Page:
Parattajariya Jalayanateja, Managing Director of J. Walter Thompson Bangkok, added: “The Touchable Ink project began from a study of visually-impaired people that led to better awareness of their needs. As a group of people who are part of our society, their needs are not different from people who can see. They want to live happily like people who have normal vision. They are proud to be self-reliant, being able to perform small and big tasks themselves and minimize their dependence on other people.”

Dr. Nopparat Plucktaveesak, Head of Department of Chemistry, Faculty of Science and Technology, Thammasat University, commented: “This Touchable Ink innovation was a source of much pride for the university. It is a Thai invention that, with continuing support and development further on, has the potential to benefit visually impaired people worldwide. It would enable the blind people to print from normal printer with price starts less than THB 2,000 ($/€57), instead of braille embosser which costs at least THB 100,000 ($/€2,537).”

 

 

 

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Inkjet technology used to print DNA

April 22, 2016

UK company Arrayjet has launched a consultancy for life sciences, offering its bio-printing expertise as a service.imgID59576689_jpg-pwrt3

Herald Scotland reports that the instrumental company is offering its expertise worldwide, in bio-printing to businesses that are involved in life science. Using printers with inkjet print heads, biological material which includes DNA taken from a single gene, protein or antibody is printed onto glass slides.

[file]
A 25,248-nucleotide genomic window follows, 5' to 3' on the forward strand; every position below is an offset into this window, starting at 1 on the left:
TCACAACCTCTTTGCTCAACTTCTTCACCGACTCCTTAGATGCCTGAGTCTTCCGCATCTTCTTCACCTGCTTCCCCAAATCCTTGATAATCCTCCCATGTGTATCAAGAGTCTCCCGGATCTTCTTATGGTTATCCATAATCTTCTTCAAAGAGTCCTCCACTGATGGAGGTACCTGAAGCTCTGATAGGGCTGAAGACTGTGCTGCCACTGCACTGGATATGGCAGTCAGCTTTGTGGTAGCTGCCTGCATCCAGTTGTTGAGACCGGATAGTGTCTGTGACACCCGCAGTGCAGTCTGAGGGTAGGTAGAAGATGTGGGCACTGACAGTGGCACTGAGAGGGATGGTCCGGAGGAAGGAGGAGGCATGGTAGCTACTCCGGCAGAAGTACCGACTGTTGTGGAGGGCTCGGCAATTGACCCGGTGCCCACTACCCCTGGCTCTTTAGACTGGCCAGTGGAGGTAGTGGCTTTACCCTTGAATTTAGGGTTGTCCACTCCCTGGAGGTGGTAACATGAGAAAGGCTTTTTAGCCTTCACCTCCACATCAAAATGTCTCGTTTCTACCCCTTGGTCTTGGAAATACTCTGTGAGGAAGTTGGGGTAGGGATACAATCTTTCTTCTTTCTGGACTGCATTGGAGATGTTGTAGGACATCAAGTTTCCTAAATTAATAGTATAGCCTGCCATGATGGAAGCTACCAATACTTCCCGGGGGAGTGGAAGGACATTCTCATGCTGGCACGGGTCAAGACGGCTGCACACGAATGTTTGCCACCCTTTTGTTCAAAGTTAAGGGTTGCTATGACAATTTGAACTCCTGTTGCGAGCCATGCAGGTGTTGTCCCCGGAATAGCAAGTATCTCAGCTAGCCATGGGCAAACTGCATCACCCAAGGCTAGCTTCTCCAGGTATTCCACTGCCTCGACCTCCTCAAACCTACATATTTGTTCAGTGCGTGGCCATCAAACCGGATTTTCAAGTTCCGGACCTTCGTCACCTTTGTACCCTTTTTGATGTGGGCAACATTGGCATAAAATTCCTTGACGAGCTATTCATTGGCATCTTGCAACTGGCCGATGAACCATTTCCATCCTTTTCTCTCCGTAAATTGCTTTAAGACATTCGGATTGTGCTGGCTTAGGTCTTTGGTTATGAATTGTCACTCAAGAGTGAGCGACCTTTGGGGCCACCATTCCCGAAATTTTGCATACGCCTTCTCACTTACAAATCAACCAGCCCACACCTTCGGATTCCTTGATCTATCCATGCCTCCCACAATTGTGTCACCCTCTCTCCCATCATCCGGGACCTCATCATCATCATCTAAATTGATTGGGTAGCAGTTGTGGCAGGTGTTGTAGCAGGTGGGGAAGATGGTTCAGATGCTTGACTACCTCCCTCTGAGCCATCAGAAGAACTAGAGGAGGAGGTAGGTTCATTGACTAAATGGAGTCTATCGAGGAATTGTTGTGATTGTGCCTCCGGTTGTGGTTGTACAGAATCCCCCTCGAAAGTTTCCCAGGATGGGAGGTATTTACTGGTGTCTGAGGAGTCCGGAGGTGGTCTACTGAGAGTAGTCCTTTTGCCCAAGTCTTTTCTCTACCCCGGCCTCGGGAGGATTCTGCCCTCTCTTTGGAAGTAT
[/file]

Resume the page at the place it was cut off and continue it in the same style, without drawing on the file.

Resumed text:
This creates microarrays which are similar to a microchip in size and information, and are used for “biological screening in large scale diagnostic or genetic tests”. Arrayjet Advance Service offers its company’s scientific team as well as the automated laboratory site which will offer accurate and rapid analytics using inkjet technology. CEO Iain McWilliam (pictured) said that there was “an increasing number of research laboratories are looking to adopt microarray technology”.

 

 

 

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Epson opens inkjet factory in Indonesia

April 22, 2016

The OEM has opened its new inkjet printer factory in the country.

An image of the new Epson factory in Indonesia

An image of the new Epson factory in Indonesia

Epson announced the opening of the factory in a ceremony taking place today, with its Indonesian subsidiary P.T. Indonesia Epson Industry having “begun production” at the new facility “as part of the company’s strategic plans for its inkjet printer (printing solutions)” business. Representatives of the Indonesian government attended the ceremony, with the factory producing both inkjet printers and serial impact dot-matrix (SIDM) printers.